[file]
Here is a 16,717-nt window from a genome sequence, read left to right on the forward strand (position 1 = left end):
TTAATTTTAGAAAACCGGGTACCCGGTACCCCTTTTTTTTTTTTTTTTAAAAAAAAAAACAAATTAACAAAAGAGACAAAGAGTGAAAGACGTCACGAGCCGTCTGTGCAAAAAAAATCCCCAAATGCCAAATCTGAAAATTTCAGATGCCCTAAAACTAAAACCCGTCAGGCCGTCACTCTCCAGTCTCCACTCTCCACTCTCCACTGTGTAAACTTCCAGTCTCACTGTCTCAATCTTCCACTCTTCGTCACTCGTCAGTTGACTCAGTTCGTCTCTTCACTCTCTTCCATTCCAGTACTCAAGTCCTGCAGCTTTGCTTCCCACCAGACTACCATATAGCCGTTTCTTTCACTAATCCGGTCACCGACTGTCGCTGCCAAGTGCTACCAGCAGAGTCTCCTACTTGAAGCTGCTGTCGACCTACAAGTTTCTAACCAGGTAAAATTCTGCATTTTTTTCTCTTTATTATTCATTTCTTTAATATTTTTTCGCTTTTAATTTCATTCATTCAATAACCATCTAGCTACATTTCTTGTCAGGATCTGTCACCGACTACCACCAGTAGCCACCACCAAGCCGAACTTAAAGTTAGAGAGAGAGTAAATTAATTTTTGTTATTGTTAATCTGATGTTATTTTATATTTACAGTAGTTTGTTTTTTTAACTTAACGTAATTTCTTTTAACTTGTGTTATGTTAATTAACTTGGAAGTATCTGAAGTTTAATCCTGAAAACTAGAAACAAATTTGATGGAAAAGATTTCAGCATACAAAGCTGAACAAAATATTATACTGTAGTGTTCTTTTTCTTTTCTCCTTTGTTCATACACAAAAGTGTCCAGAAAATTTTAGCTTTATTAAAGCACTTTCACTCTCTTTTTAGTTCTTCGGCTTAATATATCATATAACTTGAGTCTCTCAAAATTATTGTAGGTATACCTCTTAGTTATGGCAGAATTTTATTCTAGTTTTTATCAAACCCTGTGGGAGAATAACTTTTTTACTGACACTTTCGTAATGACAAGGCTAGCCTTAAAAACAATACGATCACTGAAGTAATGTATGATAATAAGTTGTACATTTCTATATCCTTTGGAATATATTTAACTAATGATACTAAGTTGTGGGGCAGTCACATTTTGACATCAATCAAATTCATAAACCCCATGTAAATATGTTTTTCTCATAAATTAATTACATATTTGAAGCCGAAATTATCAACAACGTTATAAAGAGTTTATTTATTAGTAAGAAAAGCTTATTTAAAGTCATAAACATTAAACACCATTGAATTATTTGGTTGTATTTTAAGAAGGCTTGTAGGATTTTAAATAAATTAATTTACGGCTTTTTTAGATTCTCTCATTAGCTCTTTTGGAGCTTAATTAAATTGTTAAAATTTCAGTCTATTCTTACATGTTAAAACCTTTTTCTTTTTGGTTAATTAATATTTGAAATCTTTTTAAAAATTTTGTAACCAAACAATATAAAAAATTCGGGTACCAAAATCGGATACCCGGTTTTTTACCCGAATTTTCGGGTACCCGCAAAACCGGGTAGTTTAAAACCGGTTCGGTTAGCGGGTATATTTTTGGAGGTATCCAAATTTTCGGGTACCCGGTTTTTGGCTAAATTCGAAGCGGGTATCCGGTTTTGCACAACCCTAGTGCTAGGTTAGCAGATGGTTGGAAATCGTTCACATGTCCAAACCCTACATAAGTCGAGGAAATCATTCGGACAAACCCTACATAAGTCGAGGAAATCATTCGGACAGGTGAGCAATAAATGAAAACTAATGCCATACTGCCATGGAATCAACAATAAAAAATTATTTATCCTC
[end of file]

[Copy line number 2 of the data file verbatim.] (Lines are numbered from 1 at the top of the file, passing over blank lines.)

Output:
TTAATTTTAGAAAACCGGGTACCCGGTACCCCTTTTTTTTTTTTTTTTAAAAAAAAAAACAAATTAACAAAAGAGACAAAGAGTGAAAGACGTCACGAGCCGTCTGTGCAAAAAAAATCCCCAAATGCCAAATCTGAAAATTTCAGATGCCCTAAAACTAAAACCCGTCAGGCCGTCACTCTCCAGTCTCCACTCTCCACTCTCCACTGTGTAAACTTCCAGTCTCACTGTCTCAATCTTCCACTCTTCGTCACTCGTCAGTTGACTCAGTTCGTCTCTTCACTCTCTTCCATTCCAGTACTCAAGTCCTGCAGCTTTGCTTCCCACCAGACTACCATATAGCCGTTTCTTTCACTAATCCGGTCACCGACTGTCGCTGCCAAGTGCTACCAGCAGAGTCTCCTACTTGAAGCTGCTGTCGACCTACAAGTTTCTAACCAGGTAAAATTCTGCATTTTTTTCTCTTTATTATTCATTTCTTTAATATTTTTTCGCTTTTAATTTCATTCATTCAATAACCATCTAGCTACATTTCTTGTCAGGATCTGTCACCGACTACCACCAGTAGCCACCACCAAGCCGAACTTAAAGTTAGAGAGAGAGTAAATTAATTTTTGTTATTGTTAATCTGATGTTATTTTATATTTACAGTAGTTTGTTTTTTTAACTTAACGTAATTTCTTTTAACTTGTGTTATGTTAATTAACTTGGAAGTATCTGAAGTTTAATCCTGAAAACTAGAAACAAATTTGATGGAAAAGATTTCAGCATACAAAGCTGAACAAAATATTATACTGTAGTGTTCTTTTTCTTTTCTCCTTTGTTCATACACAAAAGTGTCCAGAAAATTTTAGCTTTATTAAAGCACTTTCACTCTCTTTTTAGTTCTTCGGCTTAATATATCATATAACTTGAGTCTCTCAAAATTATTGTAGGTATACCTCTTAGTTATGGCAGAATTTTATTCTAGTTTTTATCAAACCCTGTGGGAGAATAACTTTTTTACTGACACTTTCGTAATGACAAGGCTAGCCTTAAAAACAATACGATCACTGAAGTAATGTATGATAATAAGTTGTACATTTCTATATCCTTTGGAATATATTTAACTAATGATACTAAGTTGTGGGGCAGTCACATTTTGACATCAATCAAATTCATAAACCCCATGTAAATATGTTTTTCTCATAAATTAATTACATATTTGAAGCCGAAATTATCAACAACGTTATAAAGAGTTTATTTATTAGTAAGAAAAGCTTATTTAAAGTCATAAACATTAAACACCATTGAATTATTTGGTTGTATTTTAAGAAGGCTTGTAGGATTTTAAATAAATTAATTTACGGCTTTTTTAGATTCTCTCATTAGCTCTTTTGGAGCTTAATTAAATTGTTAAAATTTCAGTCTATTCTTACATGTTAAAACCTTTTTCTTTTTGGTTAATTAATATTTGAAATCTTTTTAAAAATTTTGTAACCAAACAATATAAAAAATTCGGGTACCAAAATCGGATACCCGGTTTTTTACCCGAATTTTCGGGTACCCGCAAAACCGGGTAGTTTAAAACCGGTTCGGTTAGCGGGTATATTTTTGGAGGTATCCAAATTTTCGGGTACCCGGTTTTTGGCTAAATTCGAAGCGGGTATCCGGTTTTGCACAACCCTAGTGCTAGGTTAGCAGATGGTTGGAAATCGTTCACATGTCCAAACCCTACATAAGTCGAGGAAATCATTCGGACAAACCCTACATAAGTCGAGGAAATCATTCGGACAGGTGAGCAATAAATGAAAACTAATGCCATACTGCCATGGAATCAACAATAAAAAATTATTTATCCTC